Colorectal liver metastases (2022 – CME) – online course
Authors: G. Mauri, F. Orsi and G. M. Varano
Reviewers: F. Deschamps, D. Filippiadis, T. Jahnke, S. Müller-Hülsbeck and Dr. Colin Nice
This course corresponds to chapter 2.2.5 Interventional Oncology (IO) in the European Curriculum and Syllabus for IR.
The multidisciplinary management of patients with metastatic colorectal cancer is rapidly evolving, and interventional radiologists are playing an increasingly important role in this field. Minimally invasive treatments such as image-guided ablation, radioembolisation and chemoembolisation are widely recognised as effective treatments for patients unsuitable for surgical resection of metastatic disease.
In this module, an overview of the most important aspects of successful management of patients with liver metastases from colorectal cancer are presented to the interventioinal radiologist. The focus will be on anatomy, as well as indications and contraindications of the most commonly used techniques (image-guided ablation, radioembolisation, chemoembolisation) with a particular focus on technical aspects of the procedures. Subsequently, the module will address post-procedural management and outcomes reported in the literature regarding these techniques.
- Recognise the relationship between the malignant process and the major hepatic vascular and biliary structures which can be damaged during therapies, and their bearing on any proposed intervention
- Understand the relation between the liver and other structures, such as extrahepatic bile ducts, gallbladder, bowel, diaphragm and body wall, and their bearing on any proposed intervention
- Understand the process of development of metastatic malignancy in the liver with particular reference to tumour vascularisation and its bearing on appropriate therapies, both vascular and non-vascular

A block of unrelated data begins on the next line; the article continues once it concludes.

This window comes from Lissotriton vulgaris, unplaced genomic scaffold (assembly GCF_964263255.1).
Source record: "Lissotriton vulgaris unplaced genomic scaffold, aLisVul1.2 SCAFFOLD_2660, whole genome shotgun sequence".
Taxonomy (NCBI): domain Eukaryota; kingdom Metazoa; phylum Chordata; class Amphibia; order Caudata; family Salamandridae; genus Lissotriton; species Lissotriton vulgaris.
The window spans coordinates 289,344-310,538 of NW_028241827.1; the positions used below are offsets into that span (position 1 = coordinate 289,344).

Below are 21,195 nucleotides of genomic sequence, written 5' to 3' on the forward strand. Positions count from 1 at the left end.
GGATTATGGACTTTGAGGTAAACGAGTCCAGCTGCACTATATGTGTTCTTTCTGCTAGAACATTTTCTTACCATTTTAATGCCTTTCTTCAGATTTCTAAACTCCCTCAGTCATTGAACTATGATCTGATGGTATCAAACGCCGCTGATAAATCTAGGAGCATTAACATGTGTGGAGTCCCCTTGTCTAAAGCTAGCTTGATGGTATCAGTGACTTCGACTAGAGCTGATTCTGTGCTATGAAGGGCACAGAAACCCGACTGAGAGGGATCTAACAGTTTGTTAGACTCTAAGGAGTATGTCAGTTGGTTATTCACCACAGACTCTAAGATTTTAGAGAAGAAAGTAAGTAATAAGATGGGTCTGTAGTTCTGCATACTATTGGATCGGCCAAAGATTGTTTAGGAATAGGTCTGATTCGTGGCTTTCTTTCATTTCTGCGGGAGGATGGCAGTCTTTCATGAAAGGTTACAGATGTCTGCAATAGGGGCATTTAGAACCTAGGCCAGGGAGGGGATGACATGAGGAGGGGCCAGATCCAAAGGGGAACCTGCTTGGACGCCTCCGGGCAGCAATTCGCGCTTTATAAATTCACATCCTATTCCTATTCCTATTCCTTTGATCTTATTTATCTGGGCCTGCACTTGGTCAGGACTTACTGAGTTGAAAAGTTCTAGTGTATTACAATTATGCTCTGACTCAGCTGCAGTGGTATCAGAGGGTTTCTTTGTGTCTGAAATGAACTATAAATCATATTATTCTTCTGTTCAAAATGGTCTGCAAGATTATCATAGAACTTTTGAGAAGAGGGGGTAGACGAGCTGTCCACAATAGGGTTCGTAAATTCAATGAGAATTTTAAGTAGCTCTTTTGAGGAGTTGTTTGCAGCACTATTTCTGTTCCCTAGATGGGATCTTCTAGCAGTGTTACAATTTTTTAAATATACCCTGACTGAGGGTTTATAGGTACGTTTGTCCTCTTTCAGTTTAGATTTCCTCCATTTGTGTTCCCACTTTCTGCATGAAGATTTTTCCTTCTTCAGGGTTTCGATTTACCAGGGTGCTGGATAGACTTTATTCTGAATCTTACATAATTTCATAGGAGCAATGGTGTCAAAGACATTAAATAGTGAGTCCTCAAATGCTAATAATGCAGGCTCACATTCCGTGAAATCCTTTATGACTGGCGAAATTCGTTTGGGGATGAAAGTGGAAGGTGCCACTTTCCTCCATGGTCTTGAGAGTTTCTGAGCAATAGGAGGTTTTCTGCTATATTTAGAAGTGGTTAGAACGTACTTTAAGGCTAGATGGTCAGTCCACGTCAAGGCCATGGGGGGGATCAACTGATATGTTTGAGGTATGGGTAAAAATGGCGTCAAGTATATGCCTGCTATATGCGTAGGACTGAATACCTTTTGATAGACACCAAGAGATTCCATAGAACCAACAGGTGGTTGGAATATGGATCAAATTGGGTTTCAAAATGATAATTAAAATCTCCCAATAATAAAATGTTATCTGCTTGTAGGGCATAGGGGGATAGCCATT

- Become familiar with the use of microcatheters and micro-guidewires for super-selective treatments (especially chemoembolisation)
- Know where selective or super-selective treatments will be beneficial over lobar treatments
- Know how to protect adjacent structures (duodenum, stomach, skin, etc.) during radioembolisation
- Become familiar with the different radioembolic particles available and the difference between them
- Understand how to plan a dose for radioembolisation
- Know when a single lobar treatment needs to be done and where both lobes can be treated
- Understand the difference between cTACE and DCB TACE
- Demonstrate competence in the current technologies available in IGA including ethanol, radiofrequency and microwave ablation
- Have an understanding of evolving technologies in this area, including cryotherapy and irreversible electroporation
- Recognise the limitations of current ablation technologies and have knowledge of techniques used to achieve larger volumes of ablation (e.g. overlapping ablations, perfused devices and adjunctive techniques)
This course covers a basic level of IR knowledge and is designed for trainees, students or young consultants aiming to acquire essential knowledge or prepare for the EBIR exam. Thereby, it is tailored to the European Curriculum and Syllabus for IR and corresponds to chapter 2.2.5 Interventional Oncology (IO).
The format of the course is easy to use and interactive by including texts, graphics, videos and a quiz to support your learning. The course duration is around one hour and is accredited by the European Accreditation Council for Continuing Medical Education (EACCME) to award 1 European CME credit (ECMEC). The CME accreditation for this course will expire on January 10, 2024. A non-CME accredited version of the course will remain available for two more years.
Access to complete and revisit the course is granted for an enrolment period of 90 days.
The CME certificate will be available in the myCIRSE area past the enrolment period if the course is completed before January 10, 2024.
Release date: January 2022